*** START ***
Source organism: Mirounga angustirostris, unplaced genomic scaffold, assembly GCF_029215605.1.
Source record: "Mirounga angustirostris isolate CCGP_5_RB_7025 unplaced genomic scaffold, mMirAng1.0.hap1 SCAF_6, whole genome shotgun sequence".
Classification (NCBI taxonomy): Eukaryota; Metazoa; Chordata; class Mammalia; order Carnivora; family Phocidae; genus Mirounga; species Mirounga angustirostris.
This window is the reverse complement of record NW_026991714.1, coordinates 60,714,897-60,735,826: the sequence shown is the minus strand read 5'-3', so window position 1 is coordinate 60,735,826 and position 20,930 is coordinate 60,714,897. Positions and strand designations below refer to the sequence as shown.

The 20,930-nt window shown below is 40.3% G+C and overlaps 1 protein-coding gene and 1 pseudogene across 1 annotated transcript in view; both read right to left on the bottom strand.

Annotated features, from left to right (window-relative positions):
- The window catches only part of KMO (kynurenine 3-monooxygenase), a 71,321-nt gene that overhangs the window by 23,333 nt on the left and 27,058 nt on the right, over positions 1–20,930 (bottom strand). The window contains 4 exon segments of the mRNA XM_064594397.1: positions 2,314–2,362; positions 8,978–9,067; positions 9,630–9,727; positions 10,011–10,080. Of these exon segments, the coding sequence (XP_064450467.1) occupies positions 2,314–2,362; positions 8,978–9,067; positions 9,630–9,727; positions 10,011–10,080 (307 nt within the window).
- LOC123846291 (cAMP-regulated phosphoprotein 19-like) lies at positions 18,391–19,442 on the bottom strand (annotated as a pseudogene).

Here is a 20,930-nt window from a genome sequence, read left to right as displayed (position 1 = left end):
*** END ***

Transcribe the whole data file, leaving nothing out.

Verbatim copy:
Source organism: Mirounga angustirostris, unplaced genomic scaffold, assembly GCF_029215605.1.
Source record: "Mirounga angustirostris isolate CCGP_5_RB_7025 unplaced genomic scaffold, mMirAng1.0.hap1 SCAF_6, whole genome shotgun sequence".
Classification (NCBI taxonomy): Eukaryota; Metazoa; Chordata; class Mammalia; order Carnivora; family Phocidae; genus Mirounga; species Mirounga angustirostris.
This window is the reverse complement of record NW_026991714.1, coordinates 60,714,897-60,735,826: the sequence shown is the minus strand read 5'-3', so window position 1 is coordinate 60,735,826 and position 20,930 is coordinate 60,714,897. Positions and strand designations below refer to the sequence as shown.

The 20,930-nt window shown below is 40.3% G+C and overlaps 1 protein-coding gene and 1 pseudogene across 1 annotated transcript in view; both read right to left on the bottom strand.

Annotated features, from left to right (window-relative positions):
- The window catches only part of KMO (kynurenine 3-monooxygenase), a 71,321-nt gene that overhangs the window by 23,333 nt on the left and 27,058 nt on the right, over positions 1–20,930 (bottom strand). The window contains 4 exon segments of the mRNA XM_064594397.1: positions 2,314–2,362; positions 8,978–9,067; positions 9,630–9,727; positions 10,011–10,080. Of these exon segments, the coding sequence (XP_064450467.1) occupies positions 2,314–2,362; positions 8,978–9,067; positions 9,630–9,727; positions 10,011–10,080 (307 nt within the window).
- LOC123846291 (cAMP-regulated phosphoprotein 19-like) lies at positions 18,391–19,442 on the bottom strand (annotated as a pseudogene).

Here is a 20,930-nt window from a genome sequence, read left to right as displayed (position 1 = left end):